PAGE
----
Daily Punch 12-19-14 Magic Bullet adept power for Shadowrun 5e

How about an adept power for Shadowrun 5e? Could Lee Harvey Oswald be a adept?


Magic Bullet

Cost: 0.75 pp per level

Why shoot behind a wall why you can bend bullets?  For every level of this power you have, reduce the cover penalty you have for firing ranged weapons in combat.




Ring Side Report- RPG Review of Urban Steampunk

Product-Urban Steampunk

System– Uber RPG

Producer– Uber Goober Games

Price– ~$ 13 here http://rpg.drivethrustuff.com/product/100785/Urban-Steampunk-ber-RPG-Steampunk-sourcebook

TL; DR– Ankmir is a fun playground, but this book isn’t full of player options. 85%




Basics-You can’t have steampunk if you don’t have a Victorian city full of machines!  This book provides a perfect city of steam Ankmir to play in/destroy while giving GM’s the options to build their own world.


Theme or Fluff-Much like the other setting books by Uber Goober, this book does a great job of building three different worlds in the same city.  Uber Goober sets up a world of steam tech, a world full of rebels, and a world for magic all in the same city.  Whatever game you want to play, Uber’s sets up the world and gives good background for a great setting to start your own game. 5/5


Mechanics or Crunch– And here is where the book suffers.  Just like Steampunk Uncharted, this book isn’t a splat book for characters.  There are few mechanics discussed here, but don’t get this book if you just want more player options.  There is a great deal of information regarding all the different important population information a player could want if you want to get super crunchy in your story.  It’s a story book, but that aspect is done well. 3.5/5


Execution-This book could use some more pictures to distract from the walls of text.  But the book does have lots of maps, so that helps.  There is textbook problem here as many pages are just two columns of black text on a white background.  That doesn’t draw the reader, but what is here is set up as best as it could be giving the amount of art that is in this one.  Each area gets a description, how to play in the three types of steampunk, story seeds, and persons of interest in the area.  4.25/5


Summary– As with Steampunk Uncharted, if this book and the core Uber RPG: Steampunk book were put together, they would add up to one amazing book.  Uber RPG: Steampunk introduced the city of Ankmir, but this book expands on the main city presented there.  Ankmir is a fun playground to run around in, but if you only want new stuff for your characters, you might want to look at the other books by Uber Goober. 85%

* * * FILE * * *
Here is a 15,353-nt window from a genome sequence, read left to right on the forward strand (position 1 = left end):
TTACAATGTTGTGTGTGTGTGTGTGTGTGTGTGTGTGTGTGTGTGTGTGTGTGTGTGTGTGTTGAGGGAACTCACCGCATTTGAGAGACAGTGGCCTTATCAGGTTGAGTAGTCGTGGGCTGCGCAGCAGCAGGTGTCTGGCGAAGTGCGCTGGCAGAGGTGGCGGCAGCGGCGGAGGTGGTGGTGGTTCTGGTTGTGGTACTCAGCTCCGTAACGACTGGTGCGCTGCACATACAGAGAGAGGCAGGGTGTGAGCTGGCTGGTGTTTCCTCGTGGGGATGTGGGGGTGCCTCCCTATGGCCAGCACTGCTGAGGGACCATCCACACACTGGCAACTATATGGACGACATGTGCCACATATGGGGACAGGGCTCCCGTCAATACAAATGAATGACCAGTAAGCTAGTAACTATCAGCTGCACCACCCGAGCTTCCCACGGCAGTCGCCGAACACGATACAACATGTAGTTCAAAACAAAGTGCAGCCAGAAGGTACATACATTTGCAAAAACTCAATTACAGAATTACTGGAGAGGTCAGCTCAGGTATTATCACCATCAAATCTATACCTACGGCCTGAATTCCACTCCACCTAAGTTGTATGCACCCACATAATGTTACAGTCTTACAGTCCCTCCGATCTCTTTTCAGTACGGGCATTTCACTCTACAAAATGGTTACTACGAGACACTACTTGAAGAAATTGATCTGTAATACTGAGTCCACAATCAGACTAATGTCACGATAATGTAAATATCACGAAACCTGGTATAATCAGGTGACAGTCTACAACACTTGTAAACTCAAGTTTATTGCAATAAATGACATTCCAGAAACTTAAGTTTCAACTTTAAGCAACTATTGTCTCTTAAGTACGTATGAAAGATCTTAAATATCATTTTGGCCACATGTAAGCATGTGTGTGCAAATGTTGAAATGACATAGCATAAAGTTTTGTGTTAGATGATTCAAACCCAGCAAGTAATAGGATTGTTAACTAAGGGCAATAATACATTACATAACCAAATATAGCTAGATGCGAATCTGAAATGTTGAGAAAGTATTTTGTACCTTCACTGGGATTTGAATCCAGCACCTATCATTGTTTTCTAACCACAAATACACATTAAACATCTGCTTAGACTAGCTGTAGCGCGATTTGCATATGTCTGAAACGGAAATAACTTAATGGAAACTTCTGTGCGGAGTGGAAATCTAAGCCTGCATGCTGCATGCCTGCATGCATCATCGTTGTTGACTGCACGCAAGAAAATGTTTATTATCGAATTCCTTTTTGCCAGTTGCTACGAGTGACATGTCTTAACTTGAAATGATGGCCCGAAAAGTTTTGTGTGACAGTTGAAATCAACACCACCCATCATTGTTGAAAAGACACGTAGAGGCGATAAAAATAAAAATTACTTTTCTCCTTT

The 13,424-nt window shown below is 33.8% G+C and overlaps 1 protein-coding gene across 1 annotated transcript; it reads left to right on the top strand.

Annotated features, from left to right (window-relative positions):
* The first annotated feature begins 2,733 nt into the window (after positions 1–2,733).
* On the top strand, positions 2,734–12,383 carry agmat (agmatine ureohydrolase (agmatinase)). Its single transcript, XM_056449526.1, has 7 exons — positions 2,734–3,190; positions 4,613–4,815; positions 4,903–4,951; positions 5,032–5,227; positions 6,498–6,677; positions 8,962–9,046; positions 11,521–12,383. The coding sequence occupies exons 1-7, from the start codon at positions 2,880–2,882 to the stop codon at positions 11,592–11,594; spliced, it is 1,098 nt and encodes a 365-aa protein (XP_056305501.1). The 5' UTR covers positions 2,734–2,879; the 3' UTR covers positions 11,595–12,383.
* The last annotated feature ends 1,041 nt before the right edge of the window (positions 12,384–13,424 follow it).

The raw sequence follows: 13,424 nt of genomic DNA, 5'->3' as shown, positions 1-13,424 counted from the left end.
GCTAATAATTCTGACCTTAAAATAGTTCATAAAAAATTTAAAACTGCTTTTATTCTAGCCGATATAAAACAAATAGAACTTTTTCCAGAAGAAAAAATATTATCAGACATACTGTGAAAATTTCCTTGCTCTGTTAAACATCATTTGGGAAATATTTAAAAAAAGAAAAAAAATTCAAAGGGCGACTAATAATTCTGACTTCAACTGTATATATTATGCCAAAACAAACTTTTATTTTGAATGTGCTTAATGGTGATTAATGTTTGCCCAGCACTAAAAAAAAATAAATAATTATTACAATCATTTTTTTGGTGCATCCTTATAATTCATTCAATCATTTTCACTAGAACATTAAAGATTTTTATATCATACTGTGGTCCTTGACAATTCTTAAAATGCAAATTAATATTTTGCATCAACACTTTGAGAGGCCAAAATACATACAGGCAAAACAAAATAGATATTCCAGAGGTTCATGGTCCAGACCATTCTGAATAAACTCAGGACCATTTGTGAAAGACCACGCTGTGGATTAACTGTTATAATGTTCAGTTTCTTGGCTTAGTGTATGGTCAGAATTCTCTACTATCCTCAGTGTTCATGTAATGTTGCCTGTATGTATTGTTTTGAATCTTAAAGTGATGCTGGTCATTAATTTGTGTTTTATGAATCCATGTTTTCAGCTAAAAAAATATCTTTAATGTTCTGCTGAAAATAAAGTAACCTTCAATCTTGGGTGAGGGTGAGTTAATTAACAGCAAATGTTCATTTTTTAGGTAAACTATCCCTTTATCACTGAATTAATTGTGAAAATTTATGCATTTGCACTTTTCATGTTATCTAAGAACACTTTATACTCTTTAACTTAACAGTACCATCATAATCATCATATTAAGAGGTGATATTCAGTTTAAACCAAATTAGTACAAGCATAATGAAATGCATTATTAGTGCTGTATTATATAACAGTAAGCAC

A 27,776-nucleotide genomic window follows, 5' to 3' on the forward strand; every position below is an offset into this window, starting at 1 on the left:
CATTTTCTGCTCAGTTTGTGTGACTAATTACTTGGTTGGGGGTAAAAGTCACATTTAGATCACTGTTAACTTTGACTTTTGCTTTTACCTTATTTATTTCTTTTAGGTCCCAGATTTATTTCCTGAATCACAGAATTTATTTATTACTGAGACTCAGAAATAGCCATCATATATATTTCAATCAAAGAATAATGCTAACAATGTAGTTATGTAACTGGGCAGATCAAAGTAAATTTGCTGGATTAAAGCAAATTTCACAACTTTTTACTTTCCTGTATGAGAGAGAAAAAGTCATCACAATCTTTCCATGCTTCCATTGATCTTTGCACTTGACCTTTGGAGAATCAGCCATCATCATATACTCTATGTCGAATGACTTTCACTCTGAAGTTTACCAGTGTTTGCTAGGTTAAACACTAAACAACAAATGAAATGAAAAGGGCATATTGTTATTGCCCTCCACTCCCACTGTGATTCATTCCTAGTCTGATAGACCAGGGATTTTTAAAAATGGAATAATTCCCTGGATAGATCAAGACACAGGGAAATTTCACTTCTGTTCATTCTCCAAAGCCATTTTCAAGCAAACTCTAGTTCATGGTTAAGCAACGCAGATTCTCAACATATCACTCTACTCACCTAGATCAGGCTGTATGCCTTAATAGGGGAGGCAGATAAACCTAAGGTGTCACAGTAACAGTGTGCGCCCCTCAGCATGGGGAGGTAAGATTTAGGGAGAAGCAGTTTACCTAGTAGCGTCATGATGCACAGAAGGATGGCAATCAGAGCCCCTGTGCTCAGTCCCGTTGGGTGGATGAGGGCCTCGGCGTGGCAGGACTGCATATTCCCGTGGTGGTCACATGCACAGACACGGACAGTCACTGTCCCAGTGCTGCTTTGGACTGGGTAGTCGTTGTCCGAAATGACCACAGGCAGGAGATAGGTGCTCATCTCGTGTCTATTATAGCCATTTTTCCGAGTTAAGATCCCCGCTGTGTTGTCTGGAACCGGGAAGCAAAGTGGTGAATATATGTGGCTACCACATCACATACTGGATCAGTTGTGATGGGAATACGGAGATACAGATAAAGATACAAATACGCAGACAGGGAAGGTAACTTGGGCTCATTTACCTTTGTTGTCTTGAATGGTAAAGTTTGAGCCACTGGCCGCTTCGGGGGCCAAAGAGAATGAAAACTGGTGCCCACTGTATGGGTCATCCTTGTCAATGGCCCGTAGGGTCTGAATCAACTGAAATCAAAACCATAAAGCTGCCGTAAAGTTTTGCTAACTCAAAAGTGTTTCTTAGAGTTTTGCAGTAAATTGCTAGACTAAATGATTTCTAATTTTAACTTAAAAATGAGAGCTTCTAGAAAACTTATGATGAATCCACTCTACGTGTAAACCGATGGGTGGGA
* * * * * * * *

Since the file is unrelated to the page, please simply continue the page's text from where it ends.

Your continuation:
Daily Punch 12-18-14 Angelic Path for DnD 5e

Maybe you did so much wrong you get a chance to try again.  You’ve been bound into service of a higher power, like it or not….


Angelic Path

You were give another chance.  This chance may not have been by choice, but you made the choice of your own free will…kind of.  You are now bound to a higher authority who rules you with an iron rod.  Step out of line again, and the creature currently trying to kill you will be the least of your problems!


Expending Spell List

The Angel lets you choose from an expanded list of spells when you learn a warlock spell.  The following spells are added to the warlock spell list for you.

1st        bless, shield of faith

2nd      aid, lesser restoration

3rd       daylight, protection from energy

4th       death ward, guardian of faith

5th        hallow, greater restoration


Font of Healing

Starting at level one, gain the lay on hands class feature from the paladin.  But your patron wants you to learn humility, so you may never use these to heal yourself.


Voice of the Master

Starting at 6th level, when you make a persuasion check to improve your relationship with an NPC and truthfully mean your intention with no malice, you gain advantage on the check.  However, you are racked with pain if you scream at or lie to others, so your first intimidate or deception check with any NPC is made with disadvantage.  After using this ability, you can not use it again until you finish a short or long rest, but your penalty to intimidate and deception is always active .


Celestial Blessing

Starting at 10th level, you gain resistance to radiant damage and immunity to being charmed or frightened.


One’s Own Wickedness